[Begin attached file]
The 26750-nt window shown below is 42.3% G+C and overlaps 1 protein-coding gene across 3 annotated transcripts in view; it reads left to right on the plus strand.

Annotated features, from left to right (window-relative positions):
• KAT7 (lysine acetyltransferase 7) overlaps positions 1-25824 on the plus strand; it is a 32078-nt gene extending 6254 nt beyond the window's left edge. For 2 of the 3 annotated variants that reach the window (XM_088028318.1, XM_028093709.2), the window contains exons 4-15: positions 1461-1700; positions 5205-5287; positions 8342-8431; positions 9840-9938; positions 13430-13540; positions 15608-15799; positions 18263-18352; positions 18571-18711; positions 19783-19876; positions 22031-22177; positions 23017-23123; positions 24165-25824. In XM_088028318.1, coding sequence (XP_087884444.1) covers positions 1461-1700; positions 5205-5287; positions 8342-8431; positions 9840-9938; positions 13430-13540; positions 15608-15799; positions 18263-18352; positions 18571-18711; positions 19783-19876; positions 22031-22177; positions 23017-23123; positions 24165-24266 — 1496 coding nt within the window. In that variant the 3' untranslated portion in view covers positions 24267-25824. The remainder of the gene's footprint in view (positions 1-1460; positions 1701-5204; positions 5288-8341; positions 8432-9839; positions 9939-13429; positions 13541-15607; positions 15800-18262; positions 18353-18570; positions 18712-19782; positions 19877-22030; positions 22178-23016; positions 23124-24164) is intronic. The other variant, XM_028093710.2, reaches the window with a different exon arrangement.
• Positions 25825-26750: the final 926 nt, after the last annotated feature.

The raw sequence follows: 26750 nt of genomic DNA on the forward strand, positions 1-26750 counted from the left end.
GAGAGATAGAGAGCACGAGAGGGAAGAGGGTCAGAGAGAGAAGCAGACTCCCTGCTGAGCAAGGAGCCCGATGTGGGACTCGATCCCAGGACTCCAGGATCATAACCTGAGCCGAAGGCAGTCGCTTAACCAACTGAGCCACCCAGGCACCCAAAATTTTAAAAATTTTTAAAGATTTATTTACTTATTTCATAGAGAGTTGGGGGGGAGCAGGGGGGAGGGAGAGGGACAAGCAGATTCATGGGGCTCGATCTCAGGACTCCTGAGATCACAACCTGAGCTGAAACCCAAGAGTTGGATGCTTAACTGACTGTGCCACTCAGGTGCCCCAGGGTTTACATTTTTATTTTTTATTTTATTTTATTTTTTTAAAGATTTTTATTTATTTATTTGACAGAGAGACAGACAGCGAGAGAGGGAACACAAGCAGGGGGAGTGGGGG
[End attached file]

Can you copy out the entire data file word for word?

The 26750-nt window shown below is 42.3% G+C and overlaps 1 protein-coding gene across 3 annotated transcripts in view; it reads left to right on the plus strand.

Annotated features, from left to right (window-relative positions):
• KAT7 (lysine acetyltransferase 7) overlaps positions 1-25824 on the plus strand; it is a 32078-nt gene extending 6254 nt beyond the window's left edge. For 2 of the 3 annotated variants that reach the window (XM_088028318.1, XM_028093709.2), the window contains exons 4-15: positions 1461-1700; positions 5205-5287; positions 8342-8431; positions 9840-9938; positions 13430-13540; positions 15608-15799; positions 18263-18352; positions 18571-18711; positions 19783-19876; positions 22031-22177; positions 23017-23123; positions 24165-25824. In XM_088028318.1, coding sequence (XP_087884444.1) covers positions 1461-1700; positions 5205-5287; positions 8342-8431; positions 9840-9938; positions 13430-13540; positions 15608-15799; positions 18263-18352; positions 18571-18711; positions 19783-19876; positions 22031-22177; positions 23017-23123; positions 24165-24266 — 1496 coding nt within the window. In that variant the 3' untranslated portion in view covers positions 24267-25824. The remainder of the gene's footprint in view (positions 1-1460; positions 1701-5204; positions 5288-8341; positions 8432-9839; positions 9939-13429; positions 13541-15607; positions 15800-18262; positions 18353-18570; positions 18712-19782; positions 19877-22030; positions 22178-23016; positions 23124-24164) is intronic. The other variant, XM_028093710.2, reaches the window with a different exon arrangement.
• Positions 25825-26750: the final 926 nt, after the last annotated feature.

The raw sequence follows: 26750 nt of genomic DNA on the forward strand, positions 1-26750 counted from the left end.
GAGAGATAGAGAGCACGAGAGGGAAGAGGGTCAGAGAGAGAAGCAGACTCCCTGCTGAGCAAGGAGCCCGATGTGGGACTCGATCCCAGGACTCCAGGATCATAACCTGAGCCGAAGGCAGTCGCTTAACCAACTGAGCCACCCAGGCACCCAAAATTTTAAAAATTTTTAAAGATTTATTTACTTATTTCATAGAGAGTTGGGGGGGAGCAGGGGGGAGGGAGAGGGACAAGCAGATTCATGGGGCTCGATCTCAGGACTCCTGAGATCACAACCTGAGCTGAAACCCAAGAGTTGGATGCTTAACTGACTGTGCCACTCAGGTGCCCCAGGGTTTACATTTTTATTTTTTATTTTATTTTATTTTTTTAAAGATTTTTATTTATTTATTTGACAGAGAGACAGACAGCGAGAGAGGGAACACAAGCAGGGGGAGTGGGGG